The Oriental Shorthair is the closest relative of the Siamese; an elegant beauty with a royal bearing and large fan-shaped ears.
#1 Oriental cats are intellectuals, athletes and, finally, just beauties, charming with their unique grace and sophistication of the silhouette.
Possessing a playful character and developed intuition, these green-eyed "Asians" easily gain confidence and are able to fall in love with even the most desperate cat-hater. The owner in the eyes of the animal is a supreme being, to whom the poet is obliged to prove their love and devotion around the clock. In exchange for their affection, the Oriental Shorthairs expect no less generosity from the owner. Respect, devote maximum time and attention, lend your own knees for personal use so that you can lie on them in plenty - all these oriental kitties hope to receive from any person whose house they have made happy with their stay.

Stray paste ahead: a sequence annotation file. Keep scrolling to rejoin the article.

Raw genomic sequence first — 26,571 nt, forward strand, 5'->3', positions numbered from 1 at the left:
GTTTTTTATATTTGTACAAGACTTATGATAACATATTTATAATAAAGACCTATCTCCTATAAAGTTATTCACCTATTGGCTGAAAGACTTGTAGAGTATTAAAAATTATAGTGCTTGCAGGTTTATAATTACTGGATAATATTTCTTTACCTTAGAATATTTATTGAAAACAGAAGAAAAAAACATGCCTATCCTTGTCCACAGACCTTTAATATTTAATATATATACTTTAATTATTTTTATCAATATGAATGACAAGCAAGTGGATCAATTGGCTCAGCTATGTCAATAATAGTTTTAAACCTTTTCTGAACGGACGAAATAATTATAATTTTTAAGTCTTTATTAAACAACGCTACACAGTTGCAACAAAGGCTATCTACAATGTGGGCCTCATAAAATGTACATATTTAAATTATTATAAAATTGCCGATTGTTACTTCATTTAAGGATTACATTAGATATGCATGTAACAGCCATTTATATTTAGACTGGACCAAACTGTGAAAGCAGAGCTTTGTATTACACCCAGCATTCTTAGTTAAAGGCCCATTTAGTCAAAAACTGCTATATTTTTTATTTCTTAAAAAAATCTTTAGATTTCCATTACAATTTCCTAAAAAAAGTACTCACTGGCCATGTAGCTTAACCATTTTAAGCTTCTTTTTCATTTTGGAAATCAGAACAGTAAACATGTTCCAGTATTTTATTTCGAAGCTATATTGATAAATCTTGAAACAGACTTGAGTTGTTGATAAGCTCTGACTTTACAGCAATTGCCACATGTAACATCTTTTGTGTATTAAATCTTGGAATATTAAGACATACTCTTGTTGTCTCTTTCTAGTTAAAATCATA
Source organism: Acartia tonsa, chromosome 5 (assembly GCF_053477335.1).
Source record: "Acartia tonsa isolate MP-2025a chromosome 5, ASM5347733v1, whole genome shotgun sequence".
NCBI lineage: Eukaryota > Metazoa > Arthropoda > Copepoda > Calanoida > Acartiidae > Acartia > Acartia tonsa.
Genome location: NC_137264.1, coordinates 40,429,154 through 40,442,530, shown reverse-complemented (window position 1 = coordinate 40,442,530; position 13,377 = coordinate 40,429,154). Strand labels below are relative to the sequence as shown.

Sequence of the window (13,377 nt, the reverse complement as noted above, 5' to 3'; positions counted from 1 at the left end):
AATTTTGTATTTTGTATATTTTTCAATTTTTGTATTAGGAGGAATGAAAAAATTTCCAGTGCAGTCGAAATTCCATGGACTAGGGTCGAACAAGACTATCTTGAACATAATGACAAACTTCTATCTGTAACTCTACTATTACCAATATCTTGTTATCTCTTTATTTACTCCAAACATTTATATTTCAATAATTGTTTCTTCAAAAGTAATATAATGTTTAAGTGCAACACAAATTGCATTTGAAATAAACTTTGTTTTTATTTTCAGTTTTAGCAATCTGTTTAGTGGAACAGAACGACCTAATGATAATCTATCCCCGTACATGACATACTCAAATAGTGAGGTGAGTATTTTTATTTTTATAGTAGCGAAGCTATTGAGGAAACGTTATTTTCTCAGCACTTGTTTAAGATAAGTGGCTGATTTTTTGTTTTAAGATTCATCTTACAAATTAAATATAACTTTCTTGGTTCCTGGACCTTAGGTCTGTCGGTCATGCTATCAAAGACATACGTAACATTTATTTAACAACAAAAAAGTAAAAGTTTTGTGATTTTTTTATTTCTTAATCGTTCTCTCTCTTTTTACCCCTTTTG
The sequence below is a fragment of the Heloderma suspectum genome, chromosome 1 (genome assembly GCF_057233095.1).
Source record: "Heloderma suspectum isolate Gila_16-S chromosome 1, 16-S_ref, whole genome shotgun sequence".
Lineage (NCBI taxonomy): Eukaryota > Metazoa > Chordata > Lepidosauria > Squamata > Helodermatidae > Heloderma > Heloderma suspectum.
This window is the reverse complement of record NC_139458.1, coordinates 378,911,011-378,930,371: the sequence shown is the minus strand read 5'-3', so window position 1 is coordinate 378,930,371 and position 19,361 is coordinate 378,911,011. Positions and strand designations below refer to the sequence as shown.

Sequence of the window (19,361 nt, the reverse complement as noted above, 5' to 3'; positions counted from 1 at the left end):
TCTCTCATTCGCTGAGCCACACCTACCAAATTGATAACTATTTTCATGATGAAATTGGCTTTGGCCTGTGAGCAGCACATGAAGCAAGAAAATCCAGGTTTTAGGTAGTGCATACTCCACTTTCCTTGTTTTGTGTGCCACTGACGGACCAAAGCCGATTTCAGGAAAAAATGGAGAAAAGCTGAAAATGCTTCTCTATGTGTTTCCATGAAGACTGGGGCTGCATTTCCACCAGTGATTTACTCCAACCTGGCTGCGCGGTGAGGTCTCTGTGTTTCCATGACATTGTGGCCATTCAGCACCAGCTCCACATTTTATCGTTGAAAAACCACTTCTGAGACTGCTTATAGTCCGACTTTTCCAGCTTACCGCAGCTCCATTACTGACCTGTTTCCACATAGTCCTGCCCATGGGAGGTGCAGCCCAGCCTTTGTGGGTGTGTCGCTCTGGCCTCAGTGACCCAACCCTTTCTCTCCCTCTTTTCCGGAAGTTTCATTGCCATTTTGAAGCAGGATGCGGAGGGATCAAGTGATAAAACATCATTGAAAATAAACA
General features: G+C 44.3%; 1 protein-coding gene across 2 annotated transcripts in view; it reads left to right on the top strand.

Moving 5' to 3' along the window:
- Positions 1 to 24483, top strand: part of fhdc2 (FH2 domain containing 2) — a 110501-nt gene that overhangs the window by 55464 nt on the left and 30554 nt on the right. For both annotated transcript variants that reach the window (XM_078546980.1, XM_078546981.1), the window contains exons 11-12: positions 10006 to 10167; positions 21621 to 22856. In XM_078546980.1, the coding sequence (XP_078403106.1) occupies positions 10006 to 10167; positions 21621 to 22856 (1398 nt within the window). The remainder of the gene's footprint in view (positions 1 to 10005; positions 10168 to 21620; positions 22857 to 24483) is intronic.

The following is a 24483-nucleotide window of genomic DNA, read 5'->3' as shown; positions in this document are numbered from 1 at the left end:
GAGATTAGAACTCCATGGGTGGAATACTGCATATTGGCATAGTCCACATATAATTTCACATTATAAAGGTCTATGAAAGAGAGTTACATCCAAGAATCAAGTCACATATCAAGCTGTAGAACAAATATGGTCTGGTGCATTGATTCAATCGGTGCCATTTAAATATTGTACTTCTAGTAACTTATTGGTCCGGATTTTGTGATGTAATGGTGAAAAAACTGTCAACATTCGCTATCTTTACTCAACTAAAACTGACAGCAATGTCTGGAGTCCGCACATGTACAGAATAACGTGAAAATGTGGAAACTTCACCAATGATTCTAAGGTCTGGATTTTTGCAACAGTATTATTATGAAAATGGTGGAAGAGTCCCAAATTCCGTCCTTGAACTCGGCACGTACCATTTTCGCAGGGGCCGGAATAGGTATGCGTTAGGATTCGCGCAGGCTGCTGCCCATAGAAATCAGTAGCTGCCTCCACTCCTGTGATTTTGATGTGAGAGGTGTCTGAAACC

#2 Genetically Oriental Shorthairs are close to the Siamese, with whom they began to be exported from Thailand in the 19th century.
British breeders did not consider (or did not want to consider) an independent breed in the green-eyed cat, so they ranked them as a classic Siamese tribe with a modified type of color. It is worth noting that Oriental Shorthair were not particularly favored at European exhibitions, systematically disqualifying mustachioed emigrants either for non-standard colors or for an emerald shade of the iris.
#3 The animals also did not arouse much interest among potential owners, therefore, until the beginning of the 20th century, oriental cats were bred only by enthusiasts who were keen on breeding.
The real crisis fell on the Thai eared in 1923, after the American Club of Siamese cats strictly taboo the breeding of any species of pets, with the exception of blue-eyed individuals with a Himalayan color.